The firm responsible for paying out $4 billion to victims of Bernard Madoff’s Ponzi scheme has been spending millions on related billings, including the retention of a Victim Fund administrator, over the past four years. Victims haven’t seen a dime.
According to Bloomberg News, Madoff, 79, pleaded guilty to fraud in 2009 and is serving a 150-year sentence. His victims lost a combined $17.5 billion in principal, though their final account statements totaled about $64 billion, including profit from bogus trades.
The Victim Fund Administrator, Richard Breeden, former chairman of the U.S. Securities and Exchange Commission, wrote on the firm’s website that they expected the initial distributions to take place in 2017 and to be larger than expected.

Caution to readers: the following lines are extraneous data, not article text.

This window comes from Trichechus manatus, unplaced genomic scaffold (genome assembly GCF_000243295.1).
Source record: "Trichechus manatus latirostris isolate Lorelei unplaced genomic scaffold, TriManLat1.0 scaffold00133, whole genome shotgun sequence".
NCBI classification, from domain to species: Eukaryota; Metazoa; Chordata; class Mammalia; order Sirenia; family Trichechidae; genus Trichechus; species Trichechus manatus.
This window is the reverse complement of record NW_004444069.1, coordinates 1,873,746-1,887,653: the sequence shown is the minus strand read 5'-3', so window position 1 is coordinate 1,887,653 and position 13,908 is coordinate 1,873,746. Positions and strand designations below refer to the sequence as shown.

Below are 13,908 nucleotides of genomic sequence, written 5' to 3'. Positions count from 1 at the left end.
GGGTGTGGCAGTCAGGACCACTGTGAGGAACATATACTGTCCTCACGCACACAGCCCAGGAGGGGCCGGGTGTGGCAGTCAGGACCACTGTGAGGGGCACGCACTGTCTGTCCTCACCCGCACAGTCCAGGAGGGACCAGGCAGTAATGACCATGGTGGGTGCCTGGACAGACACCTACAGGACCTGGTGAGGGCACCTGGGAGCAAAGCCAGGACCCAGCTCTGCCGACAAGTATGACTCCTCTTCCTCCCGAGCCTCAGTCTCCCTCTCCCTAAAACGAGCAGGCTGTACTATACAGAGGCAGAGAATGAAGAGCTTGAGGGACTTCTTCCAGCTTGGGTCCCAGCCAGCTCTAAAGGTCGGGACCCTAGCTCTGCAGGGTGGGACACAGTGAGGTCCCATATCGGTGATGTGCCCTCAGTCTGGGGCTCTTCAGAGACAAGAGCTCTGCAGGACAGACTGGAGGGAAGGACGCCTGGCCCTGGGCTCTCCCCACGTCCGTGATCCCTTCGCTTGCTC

Previously, Breeden had estimated that as many as 40,000 would receive their first payments by the end of 2016, and, before that, his website said the claims approval process was moving along, with resolution on the near horizon. Obviously neither of those things happened, and it seems no one’s holding their breath that it’ll pan out this time, either.
Meanwhile, victims feel like they’re being victimized all over again.
“It’s very frustrating that people are making money off us like this, using money that was recovered for victims,” said Daphne Brogdon, a Food Network personality, whose family lost about $5 million in the Madoff scam.
Jon Barooshian, an impartial Bowditch & Dewey defense lawyer, said it might not be Breeden’s fault.
“It might be more of an internal DOJ issue,” said Barooshian.
He said the Justice Department often takes its time making decisions about forfeited assets. $1.7 billion of the fund came out of a forfeiture deal with JPMorgan Chase & Co., Madoff’s bank, which was accused of turning a blind eye to the scam.
Another $2.4 billion came from the estate of Jeffry Picower, now deceased, one of Madoff’s biggest investors.
So far, Breeden’s firm has racked up $38.8 million in billings.